Elephant rescue in Namibia

Reap the benefits: ATWS 2013
February 20, 2013
wilderness air namibia
Wilderness Air Namibia
February 24, 2013

Just a litte rest - which lasted an hour.

By Jana-Mari Smith

Images of an elephant being rescued from a potentially fatal set of circumstances in Damaraland on Sunday 17 February have captured the hearts and minds of Namibians and animal lovers the world over. 



A few brave souls struggled for hours under the searing African sun to rescue an adult female elephant trapped for more than 11 hours in a drain at a campsite in the vicinity of the Burnt Mountain. 

“It was clear that she realised we were helping her,” said Archie van der Merwe, one of her rescuers, after the time. The elephant remained calm for most of her ordeal, patiently going along with the game plan devised to release her from her predicament. 

Archie cools her off.

Archie cools her off.

Fears that the elephant would die from heat and stress spurred the Good Samaritans on, despite several obstacles, such as waiting for officials from Windhoek to arrive and come to her rescue.

When the Samaritans realised that the officials would not arrive in time, and that the elephant would have to be shot if she remained caught in the drain, they dug their heels in and began the long process to free her.  

As told by Archie, a sea safari guide at Laramon Tours in Swakopmund, a herd of elephants had entered the White Lady Lodge at about midnight the previous night. 

Digging to fill up the hole.

Digging to fill up the hole.

Several campers reported the next day that they had heard a commotion around that time, but thought it had been caused by one of the donkeys roaming the area. The next morning, at around seven, an employee told Archie about the elephant trapped in the drain.

On inspection, it emerged that she had stepped onto a drain cover, which had broken under her weight. Her body was stuck solidly in the 1.6-metre hole and she could barely move. By that time she had already been trapped for seven hours.

First step to freedom.

First step to freedom.

Despite nature conservation personnel saying they were unable to help until assistance from Windhoek arrived, Archie and other campers from South Africa and Namibia decided to take action immediately, knowing full well that on a Sunday the likelihood of help arriving in time was slim.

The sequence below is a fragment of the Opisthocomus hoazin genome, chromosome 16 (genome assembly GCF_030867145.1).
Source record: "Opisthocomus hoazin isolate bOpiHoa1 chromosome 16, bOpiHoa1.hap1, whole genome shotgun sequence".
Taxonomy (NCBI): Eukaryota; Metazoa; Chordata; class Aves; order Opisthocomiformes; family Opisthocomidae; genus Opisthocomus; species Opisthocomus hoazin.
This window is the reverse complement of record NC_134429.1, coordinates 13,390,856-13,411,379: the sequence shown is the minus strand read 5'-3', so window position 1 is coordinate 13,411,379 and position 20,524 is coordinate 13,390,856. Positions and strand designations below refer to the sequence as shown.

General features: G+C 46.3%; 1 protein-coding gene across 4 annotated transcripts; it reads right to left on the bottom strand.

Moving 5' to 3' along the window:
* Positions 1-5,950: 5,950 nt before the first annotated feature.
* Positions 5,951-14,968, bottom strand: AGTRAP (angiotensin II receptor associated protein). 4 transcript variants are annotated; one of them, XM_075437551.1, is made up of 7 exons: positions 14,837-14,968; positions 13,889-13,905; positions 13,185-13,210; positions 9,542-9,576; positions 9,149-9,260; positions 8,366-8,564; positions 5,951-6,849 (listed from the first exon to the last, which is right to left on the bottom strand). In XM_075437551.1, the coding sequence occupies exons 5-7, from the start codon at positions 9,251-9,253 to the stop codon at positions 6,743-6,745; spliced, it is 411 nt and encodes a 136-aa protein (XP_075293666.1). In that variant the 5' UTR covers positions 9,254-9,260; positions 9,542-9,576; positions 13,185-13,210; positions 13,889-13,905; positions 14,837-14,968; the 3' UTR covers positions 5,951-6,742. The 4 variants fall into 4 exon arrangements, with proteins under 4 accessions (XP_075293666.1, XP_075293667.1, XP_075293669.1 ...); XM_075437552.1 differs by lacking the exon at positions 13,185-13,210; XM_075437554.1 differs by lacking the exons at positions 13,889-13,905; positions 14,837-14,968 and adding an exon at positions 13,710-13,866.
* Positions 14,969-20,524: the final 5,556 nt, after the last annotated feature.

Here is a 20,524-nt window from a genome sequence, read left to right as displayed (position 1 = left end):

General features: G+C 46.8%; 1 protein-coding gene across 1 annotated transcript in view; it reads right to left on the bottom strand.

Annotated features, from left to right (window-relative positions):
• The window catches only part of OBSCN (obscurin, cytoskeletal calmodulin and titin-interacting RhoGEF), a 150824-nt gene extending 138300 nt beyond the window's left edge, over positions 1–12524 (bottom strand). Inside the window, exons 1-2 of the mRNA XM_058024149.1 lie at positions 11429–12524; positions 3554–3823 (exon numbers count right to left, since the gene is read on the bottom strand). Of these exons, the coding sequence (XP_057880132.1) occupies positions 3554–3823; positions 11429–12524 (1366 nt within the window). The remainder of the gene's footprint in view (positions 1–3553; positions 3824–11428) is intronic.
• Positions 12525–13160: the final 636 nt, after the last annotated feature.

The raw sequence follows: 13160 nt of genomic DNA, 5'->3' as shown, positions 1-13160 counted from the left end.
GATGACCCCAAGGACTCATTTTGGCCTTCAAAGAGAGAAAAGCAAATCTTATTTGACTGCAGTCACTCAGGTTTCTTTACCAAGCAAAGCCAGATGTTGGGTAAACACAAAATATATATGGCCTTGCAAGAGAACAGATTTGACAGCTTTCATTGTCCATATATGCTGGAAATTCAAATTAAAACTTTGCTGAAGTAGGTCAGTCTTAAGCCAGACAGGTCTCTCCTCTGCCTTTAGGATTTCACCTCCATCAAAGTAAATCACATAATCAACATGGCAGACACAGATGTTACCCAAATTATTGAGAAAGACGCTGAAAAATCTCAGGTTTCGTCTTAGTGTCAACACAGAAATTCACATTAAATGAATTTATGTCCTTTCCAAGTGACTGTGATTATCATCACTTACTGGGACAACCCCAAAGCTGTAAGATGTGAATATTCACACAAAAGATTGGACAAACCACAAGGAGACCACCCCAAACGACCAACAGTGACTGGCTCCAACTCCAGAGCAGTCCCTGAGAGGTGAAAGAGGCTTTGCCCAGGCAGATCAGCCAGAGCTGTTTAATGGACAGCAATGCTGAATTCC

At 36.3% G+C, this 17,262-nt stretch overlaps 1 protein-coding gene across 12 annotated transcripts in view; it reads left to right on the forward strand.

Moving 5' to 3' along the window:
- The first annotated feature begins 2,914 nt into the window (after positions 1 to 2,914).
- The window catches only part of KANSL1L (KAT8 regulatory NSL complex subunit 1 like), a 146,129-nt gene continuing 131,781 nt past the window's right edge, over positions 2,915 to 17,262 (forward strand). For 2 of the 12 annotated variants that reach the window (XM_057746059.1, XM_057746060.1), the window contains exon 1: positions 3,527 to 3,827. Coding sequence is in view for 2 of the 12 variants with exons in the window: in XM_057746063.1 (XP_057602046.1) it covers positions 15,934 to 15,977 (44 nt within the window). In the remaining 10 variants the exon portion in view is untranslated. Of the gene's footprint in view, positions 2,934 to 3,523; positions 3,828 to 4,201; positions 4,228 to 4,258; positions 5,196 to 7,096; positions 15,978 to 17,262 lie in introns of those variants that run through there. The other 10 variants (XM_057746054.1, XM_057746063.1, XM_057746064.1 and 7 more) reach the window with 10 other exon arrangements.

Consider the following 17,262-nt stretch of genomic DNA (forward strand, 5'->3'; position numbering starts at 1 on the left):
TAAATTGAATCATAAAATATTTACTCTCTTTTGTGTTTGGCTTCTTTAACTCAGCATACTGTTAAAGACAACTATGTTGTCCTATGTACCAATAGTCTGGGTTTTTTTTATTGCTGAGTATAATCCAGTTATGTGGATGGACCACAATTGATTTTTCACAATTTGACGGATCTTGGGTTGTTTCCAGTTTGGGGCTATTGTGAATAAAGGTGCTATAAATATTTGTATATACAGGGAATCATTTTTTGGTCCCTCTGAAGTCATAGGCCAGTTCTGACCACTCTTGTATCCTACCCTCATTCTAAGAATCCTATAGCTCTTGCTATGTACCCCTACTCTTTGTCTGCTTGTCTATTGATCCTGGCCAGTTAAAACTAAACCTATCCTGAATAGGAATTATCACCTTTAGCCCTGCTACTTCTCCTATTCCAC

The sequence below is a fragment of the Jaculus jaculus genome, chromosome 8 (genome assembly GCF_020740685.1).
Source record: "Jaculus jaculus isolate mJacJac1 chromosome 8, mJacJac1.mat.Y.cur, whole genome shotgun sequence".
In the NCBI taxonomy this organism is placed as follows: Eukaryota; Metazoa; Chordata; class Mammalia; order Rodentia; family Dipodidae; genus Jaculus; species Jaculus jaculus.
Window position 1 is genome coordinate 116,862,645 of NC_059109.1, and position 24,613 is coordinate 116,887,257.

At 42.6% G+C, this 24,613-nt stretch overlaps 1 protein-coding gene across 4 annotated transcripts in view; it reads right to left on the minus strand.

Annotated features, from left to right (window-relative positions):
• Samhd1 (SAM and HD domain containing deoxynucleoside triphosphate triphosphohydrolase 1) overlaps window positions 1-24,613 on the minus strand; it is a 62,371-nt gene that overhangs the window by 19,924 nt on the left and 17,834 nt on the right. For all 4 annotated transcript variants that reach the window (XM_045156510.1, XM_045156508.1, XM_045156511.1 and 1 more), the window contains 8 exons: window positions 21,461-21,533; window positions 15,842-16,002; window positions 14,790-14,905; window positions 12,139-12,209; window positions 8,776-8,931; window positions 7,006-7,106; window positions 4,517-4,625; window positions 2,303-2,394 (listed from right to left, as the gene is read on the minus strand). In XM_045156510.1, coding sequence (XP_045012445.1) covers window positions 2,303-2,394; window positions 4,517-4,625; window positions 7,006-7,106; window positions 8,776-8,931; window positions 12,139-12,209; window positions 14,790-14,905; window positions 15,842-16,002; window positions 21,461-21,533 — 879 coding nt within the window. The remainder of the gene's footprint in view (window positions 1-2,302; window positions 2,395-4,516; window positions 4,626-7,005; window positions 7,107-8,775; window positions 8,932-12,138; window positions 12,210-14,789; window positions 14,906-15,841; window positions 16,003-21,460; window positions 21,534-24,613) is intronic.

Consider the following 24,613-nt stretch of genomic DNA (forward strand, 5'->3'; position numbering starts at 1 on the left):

Their plan was to gradually fill the pit with sand and stones, 20 centimetres at a time, to enable the elephant to manoeuvre herself step by step onto higher ground.

A little bit weak.

A little bit weak.

Once she had eased her large body onto the higher elevation and had calmed down, they would add the next layer of sand and rocks. Every few minutes, someone would carefully hose water over the pachyderm, to ensure that she remained hydrated. In view of the searing heat, the stressed animal was most certainly kept alive by these thoughtful actions. 

And so they continued patiently under the blazing son for the next three hours, the distressed elephant only centimetres away from them. Eventually, when she was standing about 70 centimetres deep, she was able to heave her tired body completely out of the drain that had become her living hell.

Just a litte rest - which lasted an hour.

Just a litte rest – which lasted an hour.

Archie said she was clearly exhausted and deeply stressed by the circumstances. At one point, with two legs out of the hole, she sat down and rested for an hour. Her rescuers remained close to her, dousing her with water every now and then. 

Then, a mere two steps later, she was free! 

A member of the Elephant Humans Relations Aid (EHRA) organisation, Wayne, who had also assisted with the rescue operation, later told Archie that the herd had remained in the vicinity. 

Almost there.

Almost there.

They saw her standing on her toes – an elephant ‘smoke signal’ – to let her family know she was fine. These foot-induced ‘smoke signals’ can be heard up to 10 kilometres away. 



In the afternoon, before Archie and his family returned to their home in Swakopmund, they took a last photograph of Ollie standing peacefully in the nearby bush, grazing as if her ordeal had never happened.




Travel News Namibia
Travel News Namibia
Travel News Namibia is a high-quality glossy Namibia travel and lifestyle magazine tasked with promoting Namibia to the world. With riveting stories, first-hand encounters and magnificent photographs showcasing tourism, travel, nature, adventure and conservation, TNN is the ultimate and most comprehensive guide to exploring Namibia. Travel News Namibia is published in five different editions per year. These include four English- language editions and one German. Travel News Namibia is for sale in Namibia and South Africa.


  1. Lydia Jooste says:

    Amazing story!!!!

  2. Roxanne says:

    With all the horror of elephant poaching further north in Africa, and the problems with rhino poaching in South Africa in particular, it’s wonderful to read an elephant story in which people are the heroes. Well done to all concerned for thinkiong on their feet and saving this elephant.

  3. ingridbieker says:

    What else can I say. How hard the guys worked, wonderful!

  4. Judy Salerno says:

    My hero’s. I give thanks for the good people of the world that give aid to the hurting, for the world is sorely in need.

  5. Mark Paxton says:

    Sadly not a sign of any MET response. Thank heavens for those caring citizens.

  6. Walter says:

    I heard today from a reliable source that this elephant was later found dead in the veld after the ordeal, apparently killed by her group. And that they returned to the lodge 2 nights in a row and caused quite a bit of havoc/damage?

    Anybody know if this has been confirmed?

  7. […] To read what happens next, and to see the pictures step by step of this amazing rescue go HERE […]

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